If its true that clergy suffer from certain health issues at a rate higher than the general population, the why are pastors in such poor health? And what can be done to help them step into the abundant life God desires for them?
We tackle these questions and more with the co-authors of Faithful and Fractured: Responding to the Clergy Health Crisis, Rae Jean Proeschold-Bell, and Jason Byassee.
From the book –
“Although anecdotal observations about poor clergy health abound, concrete data from multiple sources supporting this claim hasn’t been made accessible–until now. Duke’s Clergy Health Initiative (CHI), a major, decade-long research project, provides a true picture of the clergy health crisis over time and demonstrates that improving the health of pastors is possible. Bringing together the best in social science and medical research, this book quantifies the poor health of clergy with theological engagement. Although the study focused on United Methodist ministers, the authors interpret CHI’s groundbreaking data for a broad ecumenical readership. In addition to physical health, the book examines mental health and spiritual well-being, and suggests that increasing positive mental health may prevent future physical and mental health problems for clergy. Concrete suggestions tailored to clergy are woven throughout the book.”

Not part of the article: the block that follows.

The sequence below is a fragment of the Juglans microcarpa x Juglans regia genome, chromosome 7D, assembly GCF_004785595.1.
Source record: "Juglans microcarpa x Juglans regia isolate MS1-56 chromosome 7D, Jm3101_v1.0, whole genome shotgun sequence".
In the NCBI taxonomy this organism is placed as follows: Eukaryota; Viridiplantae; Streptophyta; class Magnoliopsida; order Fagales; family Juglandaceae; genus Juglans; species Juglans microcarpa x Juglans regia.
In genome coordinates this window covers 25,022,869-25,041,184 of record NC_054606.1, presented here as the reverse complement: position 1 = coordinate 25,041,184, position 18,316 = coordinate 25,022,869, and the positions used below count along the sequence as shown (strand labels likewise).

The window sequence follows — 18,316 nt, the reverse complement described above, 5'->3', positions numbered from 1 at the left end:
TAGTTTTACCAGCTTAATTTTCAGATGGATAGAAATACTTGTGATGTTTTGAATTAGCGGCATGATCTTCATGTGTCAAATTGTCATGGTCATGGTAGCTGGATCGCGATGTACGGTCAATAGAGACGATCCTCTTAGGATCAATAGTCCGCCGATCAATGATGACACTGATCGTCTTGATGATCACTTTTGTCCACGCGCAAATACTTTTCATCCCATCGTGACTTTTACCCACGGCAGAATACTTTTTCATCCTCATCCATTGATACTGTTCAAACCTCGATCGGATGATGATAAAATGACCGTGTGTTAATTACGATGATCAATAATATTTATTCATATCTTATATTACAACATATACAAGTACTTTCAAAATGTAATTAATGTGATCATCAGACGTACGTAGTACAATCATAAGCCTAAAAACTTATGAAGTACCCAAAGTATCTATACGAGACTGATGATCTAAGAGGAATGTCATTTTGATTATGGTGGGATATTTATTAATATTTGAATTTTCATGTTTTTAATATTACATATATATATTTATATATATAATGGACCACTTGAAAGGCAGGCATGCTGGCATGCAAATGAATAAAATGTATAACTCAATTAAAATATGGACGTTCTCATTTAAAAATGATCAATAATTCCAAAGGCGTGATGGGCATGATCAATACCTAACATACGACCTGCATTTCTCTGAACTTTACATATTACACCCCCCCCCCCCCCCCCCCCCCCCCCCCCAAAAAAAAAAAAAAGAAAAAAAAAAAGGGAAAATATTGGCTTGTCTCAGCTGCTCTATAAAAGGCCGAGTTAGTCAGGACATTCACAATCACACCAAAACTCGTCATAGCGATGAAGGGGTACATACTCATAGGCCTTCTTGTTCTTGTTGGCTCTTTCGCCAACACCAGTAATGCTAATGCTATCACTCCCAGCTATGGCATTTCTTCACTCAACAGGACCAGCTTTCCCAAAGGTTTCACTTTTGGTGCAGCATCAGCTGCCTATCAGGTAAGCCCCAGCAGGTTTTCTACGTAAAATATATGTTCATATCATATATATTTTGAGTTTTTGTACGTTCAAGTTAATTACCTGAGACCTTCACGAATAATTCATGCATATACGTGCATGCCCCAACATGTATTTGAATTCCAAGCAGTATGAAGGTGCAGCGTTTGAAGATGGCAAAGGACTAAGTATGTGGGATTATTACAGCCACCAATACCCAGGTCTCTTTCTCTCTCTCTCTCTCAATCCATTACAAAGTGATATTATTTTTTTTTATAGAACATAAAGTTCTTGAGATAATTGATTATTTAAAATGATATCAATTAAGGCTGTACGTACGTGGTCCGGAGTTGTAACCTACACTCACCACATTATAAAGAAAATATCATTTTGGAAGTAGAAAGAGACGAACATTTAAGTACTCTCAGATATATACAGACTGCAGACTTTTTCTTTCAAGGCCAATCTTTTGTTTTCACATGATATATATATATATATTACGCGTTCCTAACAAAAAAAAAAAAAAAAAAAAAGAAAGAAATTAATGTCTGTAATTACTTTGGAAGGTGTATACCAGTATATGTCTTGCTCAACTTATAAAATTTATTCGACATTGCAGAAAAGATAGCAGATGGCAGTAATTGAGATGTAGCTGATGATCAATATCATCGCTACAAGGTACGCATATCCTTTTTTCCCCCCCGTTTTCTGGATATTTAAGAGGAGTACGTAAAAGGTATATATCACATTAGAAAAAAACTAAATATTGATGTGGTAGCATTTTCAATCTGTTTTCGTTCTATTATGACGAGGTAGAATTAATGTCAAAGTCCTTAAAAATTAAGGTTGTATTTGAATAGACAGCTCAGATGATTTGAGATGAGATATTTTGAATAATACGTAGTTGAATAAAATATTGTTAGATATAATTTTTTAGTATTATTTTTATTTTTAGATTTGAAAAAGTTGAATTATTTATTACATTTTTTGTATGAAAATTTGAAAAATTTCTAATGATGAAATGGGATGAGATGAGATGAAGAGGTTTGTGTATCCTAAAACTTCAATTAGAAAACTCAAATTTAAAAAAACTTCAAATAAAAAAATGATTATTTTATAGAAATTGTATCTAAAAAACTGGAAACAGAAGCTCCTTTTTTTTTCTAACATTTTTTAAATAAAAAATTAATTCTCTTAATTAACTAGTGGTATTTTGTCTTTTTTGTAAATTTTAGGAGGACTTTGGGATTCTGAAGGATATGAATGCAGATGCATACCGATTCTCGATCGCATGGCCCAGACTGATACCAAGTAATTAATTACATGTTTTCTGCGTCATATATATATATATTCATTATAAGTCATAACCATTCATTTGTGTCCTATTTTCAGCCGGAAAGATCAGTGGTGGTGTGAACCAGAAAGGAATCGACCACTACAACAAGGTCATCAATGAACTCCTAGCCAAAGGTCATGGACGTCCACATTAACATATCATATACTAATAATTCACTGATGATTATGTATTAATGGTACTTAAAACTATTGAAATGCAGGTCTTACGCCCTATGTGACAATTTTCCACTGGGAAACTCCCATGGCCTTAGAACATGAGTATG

You can find the book here.
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